Dr. Sara Czaja, an internationally recognized behavioral scientist with a background in engineering, has been serving as the Director of the newly launched Center on Aging and Behavioral Research at Weill Cornell Medicine since her recent recruitment to the Division of Geriatrics and Palliative Medicine. Under Dr. Czaja’s direction, the new center is achieving major breakthroughs in research in applied gerontology. Advances at the center are rapidly creating a better quality of life for an ever-growing older population. By 2040, it is estimated that 80 million people (or 21%) in the U.S. will be over the age of 65 years old.
PRISM (Personal Reminder Information & Social Management), a supplemental grant of CREATE, is focused on older people who have MCI (Mild Cognitive Impairment); 33% of this study are over the age of 80. Currently in the second phase of investigation, PRISM involves many collaborations and locations including assisted living facilities in Miami, senior housing in Illinois, rural areas, and New York City. PRISM is a software system designed by the CREATE team to support memory, social connectivity, access to resources, and new learning. It is available in both English and Spanish. A Professor of Gerontology, Dr. Czaja utilizes technology to facilitate the performance of older workers, to assist dementia caregivers, to enable older adults to use e-health apps and the Internet, and to support memory and social connectivity. A member of the National Academy of Sciences Committee on Human Systems Integration, Dr. Czaja is the founder and has been the Director of CREATE (Center for Research and Education on Aging and Technology Enhancement) for more than two decades. CREATE is an NIH-funded and multi-university collaboration dedicated to expanding the use of technology among older adults. As Director of CREATE, Dr. Czaja leads many collaborative studies that are delivering practical benefits for older people. A hallmark of her research has been the user-centered design process, which involves older adults in the design process to help ensure new systems in a way that allows them to reach their highest potential.“Life doesn’t stop at age 65,” says Dr. Czaja, who is an author of the groundbreaking book, Designing for Older Adults: Principles and Creative Human Factors Approach. Geared towards the design community, the book has chapters on the characteristics of older adults, basic principles of design, and how to better involve older adults in design research. Dr. Czaja’s research has shown that the older population does not fit the model that assumes they can’t text, email, figure out Facebook, or find information online. Dr. Czaja, who has studied many hundreds of older individuals, is happy to report that the age of the oldest person she has seen using technology with great success is 98 years.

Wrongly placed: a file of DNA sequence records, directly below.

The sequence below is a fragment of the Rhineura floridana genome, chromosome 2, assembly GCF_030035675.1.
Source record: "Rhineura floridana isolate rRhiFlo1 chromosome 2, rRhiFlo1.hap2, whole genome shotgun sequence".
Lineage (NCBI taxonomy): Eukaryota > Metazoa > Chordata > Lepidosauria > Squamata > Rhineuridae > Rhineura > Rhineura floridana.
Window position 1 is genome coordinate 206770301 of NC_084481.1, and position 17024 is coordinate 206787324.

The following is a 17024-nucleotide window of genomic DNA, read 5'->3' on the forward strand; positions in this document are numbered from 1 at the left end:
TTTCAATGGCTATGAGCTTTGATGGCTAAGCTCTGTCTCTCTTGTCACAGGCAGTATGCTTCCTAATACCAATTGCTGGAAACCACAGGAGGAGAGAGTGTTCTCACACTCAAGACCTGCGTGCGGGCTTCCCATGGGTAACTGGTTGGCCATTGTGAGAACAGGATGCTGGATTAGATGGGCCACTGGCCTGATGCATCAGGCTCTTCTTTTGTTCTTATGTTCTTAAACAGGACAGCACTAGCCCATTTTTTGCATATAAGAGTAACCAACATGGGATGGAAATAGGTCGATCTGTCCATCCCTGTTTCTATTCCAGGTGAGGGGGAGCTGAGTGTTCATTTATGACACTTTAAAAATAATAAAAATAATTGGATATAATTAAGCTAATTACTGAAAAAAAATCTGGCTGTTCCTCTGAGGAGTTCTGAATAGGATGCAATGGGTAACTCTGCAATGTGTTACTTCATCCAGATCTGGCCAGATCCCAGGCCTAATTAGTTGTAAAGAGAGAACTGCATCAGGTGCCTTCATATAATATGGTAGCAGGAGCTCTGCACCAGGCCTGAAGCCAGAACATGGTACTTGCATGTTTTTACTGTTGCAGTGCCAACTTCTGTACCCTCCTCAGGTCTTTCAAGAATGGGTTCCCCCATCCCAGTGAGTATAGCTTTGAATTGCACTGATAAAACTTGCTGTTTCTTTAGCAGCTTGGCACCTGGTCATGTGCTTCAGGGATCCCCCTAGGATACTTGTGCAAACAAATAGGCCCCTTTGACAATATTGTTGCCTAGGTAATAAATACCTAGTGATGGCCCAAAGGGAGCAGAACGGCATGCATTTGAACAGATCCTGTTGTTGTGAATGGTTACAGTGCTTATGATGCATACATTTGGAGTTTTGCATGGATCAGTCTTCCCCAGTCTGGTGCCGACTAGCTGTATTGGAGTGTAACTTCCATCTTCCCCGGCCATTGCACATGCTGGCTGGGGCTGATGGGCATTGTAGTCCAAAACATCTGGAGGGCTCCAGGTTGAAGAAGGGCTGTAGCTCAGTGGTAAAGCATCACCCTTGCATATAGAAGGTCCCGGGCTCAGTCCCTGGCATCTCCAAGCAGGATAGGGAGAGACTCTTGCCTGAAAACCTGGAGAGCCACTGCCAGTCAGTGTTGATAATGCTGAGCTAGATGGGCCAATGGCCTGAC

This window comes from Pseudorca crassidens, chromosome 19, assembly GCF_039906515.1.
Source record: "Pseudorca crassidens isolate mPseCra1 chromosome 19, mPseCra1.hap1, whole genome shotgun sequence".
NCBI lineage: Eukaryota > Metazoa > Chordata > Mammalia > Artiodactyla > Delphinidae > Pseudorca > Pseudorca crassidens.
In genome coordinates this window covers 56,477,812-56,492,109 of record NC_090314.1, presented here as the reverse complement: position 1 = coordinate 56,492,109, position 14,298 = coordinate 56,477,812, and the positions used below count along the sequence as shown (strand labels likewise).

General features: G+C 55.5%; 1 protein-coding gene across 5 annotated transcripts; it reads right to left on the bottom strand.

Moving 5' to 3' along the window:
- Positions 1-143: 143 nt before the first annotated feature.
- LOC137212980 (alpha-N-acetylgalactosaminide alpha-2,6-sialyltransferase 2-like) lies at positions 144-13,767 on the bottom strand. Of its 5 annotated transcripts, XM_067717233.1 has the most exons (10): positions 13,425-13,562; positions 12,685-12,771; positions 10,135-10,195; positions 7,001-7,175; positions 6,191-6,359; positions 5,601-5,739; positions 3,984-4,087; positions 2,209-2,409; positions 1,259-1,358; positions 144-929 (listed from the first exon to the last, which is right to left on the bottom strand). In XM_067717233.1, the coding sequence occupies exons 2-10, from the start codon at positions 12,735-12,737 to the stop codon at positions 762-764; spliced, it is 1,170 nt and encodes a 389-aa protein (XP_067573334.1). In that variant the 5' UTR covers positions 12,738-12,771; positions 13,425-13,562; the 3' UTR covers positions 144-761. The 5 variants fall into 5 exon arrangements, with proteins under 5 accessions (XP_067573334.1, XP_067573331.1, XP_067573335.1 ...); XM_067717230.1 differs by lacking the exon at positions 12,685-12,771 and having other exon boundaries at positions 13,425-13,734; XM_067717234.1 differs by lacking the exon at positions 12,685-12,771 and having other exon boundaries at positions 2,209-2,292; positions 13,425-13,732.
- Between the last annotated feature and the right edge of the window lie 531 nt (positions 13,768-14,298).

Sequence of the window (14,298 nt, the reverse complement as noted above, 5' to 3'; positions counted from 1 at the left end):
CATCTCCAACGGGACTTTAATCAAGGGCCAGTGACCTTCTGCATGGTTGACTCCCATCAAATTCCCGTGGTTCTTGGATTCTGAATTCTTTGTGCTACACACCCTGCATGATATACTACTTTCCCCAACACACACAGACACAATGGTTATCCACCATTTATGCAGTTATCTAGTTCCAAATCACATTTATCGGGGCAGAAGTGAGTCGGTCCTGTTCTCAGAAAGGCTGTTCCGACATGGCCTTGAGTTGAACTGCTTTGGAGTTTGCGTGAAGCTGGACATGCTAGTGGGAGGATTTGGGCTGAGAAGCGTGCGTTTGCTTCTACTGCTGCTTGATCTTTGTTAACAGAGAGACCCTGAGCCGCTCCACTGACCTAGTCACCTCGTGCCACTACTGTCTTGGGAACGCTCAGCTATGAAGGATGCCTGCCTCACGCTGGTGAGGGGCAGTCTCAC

“One of the most important aspects of PRISM,” explains Dr. Czaja, “is that we have involved older people in the design of PRISM. We got input regarding what works for them and what is challenging. They helped, for example, to suggest meaningful content for the features.”